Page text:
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An excerpt from www.HouseOfNames.com archives copyright 2000 - 2017


The original Gaelic versions of today's Irish names demonstrate a proud, ancient past. The original Gaelic form of the name Brickse is O Bruic, from the word broc, which means badger.

Brickse Early Origins



The surname Brickse was first found in Munster, where they held a family seat from very ancient times.

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Brickse Spelling Variations


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Brickse Spelling Variations



People who were accounted for by scribes and church officials often had their name recorded many different ways because pronunciation was the only guide those scribes and church officials had to go by. This resulted in the problem of one person's name being recorded under several different variations, creating the illusion of more than one person. Among the many spelling variations of the surname Brickse that are preserved in archival documents are Brick, O'Brick, Bricke, Bricks, O'Bric, O'Bruik, Bruic and many more.

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Brickse Early History


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Brickse Early History



This web page shows only a small excerpt of our Brickse research. Another 313 words (22 lines of text) covering the years 184 and 1845 are included under the topic Early Brickse History in all our PDF Extended History products and printed products wherever possible.

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Brickse Early Notables (pre 1700)


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Brickse Early Notables (pre 1700)



More information is included under the topic Early Brickse Notables in all our PDF Extended History products and printed products wherever possible.

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The Great Migration


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The Great Migration



Ireland became inhospitable for many native Irish families in the 19th centuries. Poverty, lack of opportunities, high rents, and discrimination forced thousands to leave the island for North Ameri ca. The largest exodus of Irish settlers occurred with the Great Potato Famine of the late 1840s. For these immigrants the journey to British North America and the United States was long and dangerous and many did not live to see the shores of those new lands. Those who did make it were essential to the development of what would become two of the wealthiest and most powerful nations of the world. These Irish immigrants were not only important for peopling the new settlements and cities, they also provided the manpower needed for the many industrial and agricultural projects so essential to these growing nations. Immigration and passenger lists have documented the arrival of various people bearing the name Brickse to North America: Francis Brick who settled in Virginia in 1638; followed by Richard in Maryland in 1716; Edward Bricke settled in Virginia in 1623; they also settled in Pennsylvania and New York between 1773 and 1822..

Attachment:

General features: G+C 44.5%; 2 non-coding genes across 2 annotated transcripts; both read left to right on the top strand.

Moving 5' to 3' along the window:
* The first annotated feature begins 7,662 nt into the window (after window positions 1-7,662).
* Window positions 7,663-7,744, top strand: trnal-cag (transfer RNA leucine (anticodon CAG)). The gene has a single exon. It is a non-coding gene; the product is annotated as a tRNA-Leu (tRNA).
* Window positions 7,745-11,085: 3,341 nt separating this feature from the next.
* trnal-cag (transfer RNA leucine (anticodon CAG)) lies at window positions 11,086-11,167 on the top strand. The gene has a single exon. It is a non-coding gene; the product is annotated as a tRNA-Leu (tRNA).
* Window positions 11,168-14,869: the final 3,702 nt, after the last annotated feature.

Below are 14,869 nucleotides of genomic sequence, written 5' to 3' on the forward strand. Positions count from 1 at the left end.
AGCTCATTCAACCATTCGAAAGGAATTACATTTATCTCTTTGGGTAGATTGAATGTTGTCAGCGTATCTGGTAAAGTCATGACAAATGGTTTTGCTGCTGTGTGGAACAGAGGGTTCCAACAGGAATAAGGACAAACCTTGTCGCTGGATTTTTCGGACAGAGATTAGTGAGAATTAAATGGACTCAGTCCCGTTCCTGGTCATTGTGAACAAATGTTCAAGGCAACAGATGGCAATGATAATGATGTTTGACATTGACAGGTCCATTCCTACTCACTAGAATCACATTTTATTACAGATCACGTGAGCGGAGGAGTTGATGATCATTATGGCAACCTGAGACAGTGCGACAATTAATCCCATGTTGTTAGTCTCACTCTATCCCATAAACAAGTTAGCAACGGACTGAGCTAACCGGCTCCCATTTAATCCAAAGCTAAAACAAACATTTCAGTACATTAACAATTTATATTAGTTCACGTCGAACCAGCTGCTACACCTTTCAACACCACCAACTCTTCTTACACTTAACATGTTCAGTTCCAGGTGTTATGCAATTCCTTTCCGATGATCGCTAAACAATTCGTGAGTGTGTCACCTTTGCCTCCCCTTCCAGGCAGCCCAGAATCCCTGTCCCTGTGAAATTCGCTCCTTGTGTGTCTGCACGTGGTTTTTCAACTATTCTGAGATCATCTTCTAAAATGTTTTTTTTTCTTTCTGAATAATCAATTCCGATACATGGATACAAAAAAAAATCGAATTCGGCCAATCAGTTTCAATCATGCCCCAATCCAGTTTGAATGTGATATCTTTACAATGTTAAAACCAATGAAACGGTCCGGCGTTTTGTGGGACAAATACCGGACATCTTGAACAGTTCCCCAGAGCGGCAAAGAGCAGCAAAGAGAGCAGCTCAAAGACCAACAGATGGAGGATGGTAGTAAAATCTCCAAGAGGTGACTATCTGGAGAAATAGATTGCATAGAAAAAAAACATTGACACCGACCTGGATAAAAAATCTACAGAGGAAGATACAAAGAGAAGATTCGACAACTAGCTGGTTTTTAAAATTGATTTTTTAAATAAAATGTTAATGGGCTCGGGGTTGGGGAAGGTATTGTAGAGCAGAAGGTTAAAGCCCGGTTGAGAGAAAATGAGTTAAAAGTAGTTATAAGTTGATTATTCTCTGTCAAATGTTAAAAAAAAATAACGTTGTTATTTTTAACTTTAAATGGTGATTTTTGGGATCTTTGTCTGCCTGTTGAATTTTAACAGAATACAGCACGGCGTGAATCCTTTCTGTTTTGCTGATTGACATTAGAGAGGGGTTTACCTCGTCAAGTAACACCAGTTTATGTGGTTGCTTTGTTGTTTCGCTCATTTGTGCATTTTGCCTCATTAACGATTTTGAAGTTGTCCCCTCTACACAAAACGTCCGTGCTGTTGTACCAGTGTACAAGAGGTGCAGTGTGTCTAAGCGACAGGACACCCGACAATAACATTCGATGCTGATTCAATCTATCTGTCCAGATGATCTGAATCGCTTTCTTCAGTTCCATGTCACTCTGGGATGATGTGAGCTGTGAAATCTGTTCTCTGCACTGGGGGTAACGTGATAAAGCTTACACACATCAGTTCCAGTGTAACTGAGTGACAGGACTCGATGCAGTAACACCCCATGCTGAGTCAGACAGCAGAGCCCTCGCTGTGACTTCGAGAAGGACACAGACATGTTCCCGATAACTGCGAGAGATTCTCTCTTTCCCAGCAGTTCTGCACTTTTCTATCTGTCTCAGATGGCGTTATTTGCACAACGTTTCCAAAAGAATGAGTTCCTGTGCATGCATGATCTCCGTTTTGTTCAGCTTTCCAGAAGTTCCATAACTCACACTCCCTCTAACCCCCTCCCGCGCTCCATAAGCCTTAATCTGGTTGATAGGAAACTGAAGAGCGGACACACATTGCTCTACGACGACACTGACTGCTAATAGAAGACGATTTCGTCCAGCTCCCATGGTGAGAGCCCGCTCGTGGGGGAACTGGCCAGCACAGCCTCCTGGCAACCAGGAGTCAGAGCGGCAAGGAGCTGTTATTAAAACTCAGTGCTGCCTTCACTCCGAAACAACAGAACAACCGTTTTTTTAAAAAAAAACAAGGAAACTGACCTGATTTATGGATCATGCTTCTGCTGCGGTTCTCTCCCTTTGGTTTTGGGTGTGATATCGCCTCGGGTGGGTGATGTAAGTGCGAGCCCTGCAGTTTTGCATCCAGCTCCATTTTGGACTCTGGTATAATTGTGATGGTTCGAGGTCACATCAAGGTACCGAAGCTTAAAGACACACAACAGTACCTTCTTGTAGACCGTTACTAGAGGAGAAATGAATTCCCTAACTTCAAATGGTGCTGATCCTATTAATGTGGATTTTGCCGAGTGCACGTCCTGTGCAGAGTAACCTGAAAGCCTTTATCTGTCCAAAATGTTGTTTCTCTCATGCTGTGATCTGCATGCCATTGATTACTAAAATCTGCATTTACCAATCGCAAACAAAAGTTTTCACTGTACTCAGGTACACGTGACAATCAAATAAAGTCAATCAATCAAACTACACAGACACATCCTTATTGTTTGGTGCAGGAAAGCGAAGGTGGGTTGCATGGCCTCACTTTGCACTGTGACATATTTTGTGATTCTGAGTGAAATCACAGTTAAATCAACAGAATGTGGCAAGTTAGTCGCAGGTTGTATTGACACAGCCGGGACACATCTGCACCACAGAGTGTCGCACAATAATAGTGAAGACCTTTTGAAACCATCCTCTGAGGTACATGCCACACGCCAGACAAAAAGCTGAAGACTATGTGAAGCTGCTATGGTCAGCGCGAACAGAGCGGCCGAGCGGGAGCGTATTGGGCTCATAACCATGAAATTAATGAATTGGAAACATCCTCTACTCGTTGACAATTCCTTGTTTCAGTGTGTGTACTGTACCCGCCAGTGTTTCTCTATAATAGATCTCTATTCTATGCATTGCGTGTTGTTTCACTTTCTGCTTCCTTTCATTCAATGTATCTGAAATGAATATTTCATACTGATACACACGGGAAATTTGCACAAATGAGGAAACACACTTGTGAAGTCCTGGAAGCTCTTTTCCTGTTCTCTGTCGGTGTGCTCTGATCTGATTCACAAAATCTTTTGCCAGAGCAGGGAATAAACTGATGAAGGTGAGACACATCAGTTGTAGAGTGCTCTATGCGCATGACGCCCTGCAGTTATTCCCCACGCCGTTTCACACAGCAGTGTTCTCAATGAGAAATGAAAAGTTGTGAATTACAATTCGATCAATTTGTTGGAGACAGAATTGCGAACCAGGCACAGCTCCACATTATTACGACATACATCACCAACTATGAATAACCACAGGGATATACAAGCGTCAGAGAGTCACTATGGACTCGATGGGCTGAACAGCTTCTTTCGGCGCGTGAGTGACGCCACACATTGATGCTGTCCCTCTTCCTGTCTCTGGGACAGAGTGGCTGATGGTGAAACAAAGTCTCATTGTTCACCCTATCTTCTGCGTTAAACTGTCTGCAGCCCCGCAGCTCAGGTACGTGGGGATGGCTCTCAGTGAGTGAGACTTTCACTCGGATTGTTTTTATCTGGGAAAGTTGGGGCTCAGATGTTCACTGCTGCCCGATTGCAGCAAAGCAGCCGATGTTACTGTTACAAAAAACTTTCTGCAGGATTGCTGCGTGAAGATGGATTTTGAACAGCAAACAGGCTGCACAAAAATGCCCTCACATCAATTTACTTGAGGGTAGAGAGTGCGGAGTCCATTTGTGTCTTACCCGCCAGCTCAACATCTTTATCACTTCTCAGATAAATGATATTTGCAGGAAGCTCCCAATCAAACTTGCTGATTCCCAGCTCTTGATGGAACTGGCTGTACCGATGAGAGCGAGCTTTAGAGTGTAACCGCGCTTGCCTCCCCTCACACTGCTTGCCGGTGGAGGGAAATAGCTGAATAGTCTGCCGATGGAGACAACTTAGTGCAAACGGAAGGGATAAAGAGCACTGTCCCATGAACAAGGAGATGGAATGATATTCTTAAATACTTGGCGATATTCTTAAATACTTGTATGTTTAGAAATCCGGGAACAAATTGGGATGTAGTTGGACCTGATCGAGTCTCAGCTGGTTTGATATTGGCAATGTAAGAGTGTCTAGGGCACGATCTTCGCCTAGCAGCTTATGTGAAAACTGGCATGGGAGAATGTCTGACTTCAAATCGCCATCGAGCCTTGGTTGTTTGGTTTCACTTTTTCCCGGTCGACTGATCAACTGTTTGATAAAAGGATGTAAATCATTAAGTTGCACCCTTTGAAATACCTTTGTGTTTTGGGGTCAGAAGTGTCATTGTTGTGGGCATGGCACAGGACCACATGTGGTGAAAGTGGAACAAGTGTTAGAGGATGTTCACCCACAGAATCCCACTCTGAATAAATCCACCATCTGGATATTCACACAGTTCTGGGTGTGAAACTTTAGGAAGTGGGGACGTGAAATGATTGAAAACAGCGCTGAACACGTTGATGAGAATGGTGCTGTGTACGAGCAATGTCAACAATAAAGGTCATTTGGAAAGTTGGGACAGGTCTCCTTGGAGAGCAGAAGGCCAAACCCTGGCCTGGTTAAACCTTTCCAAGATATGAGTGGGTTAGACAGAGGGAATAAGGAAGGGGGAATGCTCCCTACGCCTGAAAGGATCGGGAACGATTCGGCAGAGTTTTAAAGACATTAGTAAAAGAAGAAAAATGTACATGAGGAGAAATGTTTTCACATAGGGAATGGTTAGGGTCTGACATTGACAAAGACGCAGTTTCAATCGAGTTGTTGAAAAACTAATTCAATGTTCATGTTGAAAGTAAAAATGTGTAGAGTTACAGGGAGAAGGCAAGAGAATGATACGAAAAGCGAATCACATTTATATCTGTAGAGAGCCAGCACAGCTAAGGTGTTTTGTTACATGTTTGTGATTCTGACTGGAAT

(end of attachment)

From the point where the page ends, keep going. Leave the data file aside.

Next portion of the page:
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Brickse Family Crest Products


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Brickse Family Crest Products




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See Also


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See Also




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Citations


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Citations



    Other References

    1. Johnson, Daniel F. Irish Emigration to New England Through the Port of Saint John, New Brunswick Canada 1841-1849. Baltimore, Maryland: Clearfield, 1996. Print.
    2. Tepper, Michael Ed & Elizabeth P. Bentley Transcriber. Passenger Arrivals at the Port of Philadelphia 1800-1819. Baltimore: Genealogical Publishing Co., 1986. Print.
    3. Filby, P. William and Mary K Meyer. Passenger and Immigration Lists Index in Four Volumes. Detroit: Gale Research, 1985. Print. (ISBN 0-8103-1795-8).
    4. Shaw, William A. Knights of England A Complete Record from the Earliest Time to the Present Day of the Knights of all the Orders of Chivalry in England, Scotland, Ireland and Knights Bachelors 2 Volumes. Baltimore: Genealogical Publishing. Print. (ISBN 080630443X).
    5. Burke, Sir Bernard. General Armory Of England, Scotland, Ireland and Wales. Ramsbury: Heraldry Today. Print.
    6. MacLysaght, Edward. The Surnames of Ireland 3rd Edition. Dublin: Irish Academic, 1978. Print. (ISBN 0-7165-2278-0).
    7. MacLysaght, Edward. Mores Irish Familes. Dublin: Irish Academic, 1982. Print. (ISBN 0-7165-0126-0).
    8. Harris, Ruth-Ann and B. Emer O'Keefe. The Search for Missing Friends Irish Immigrant Advertisements Placed in the Boston Pilot Volume II 1851-1853. Boston, MA: New England Historic Genealogical Society, 1991. Print.
    9. Bowman, George Ernest. The Mayflower Reader A Selection of Articales from The Mayflower Descendent. Baltimore: Genealogical Publishing. Print.
    10. Grehan, Ida. Dictionary of Irish Family Names. Boulder: Roberts Rinehart, 1997. Print. (ISBN 1-57098-137-X).
    11. ...

    The Brickse Family Crest was acquired from the Houseofnames.com archives. The Brickse Family Crest was drawn according to heraldic standards based on published blazons. We generally include the oldest published family crest once associated with each surname.

    This page was last modified on 11 September 2013 at 13:30.

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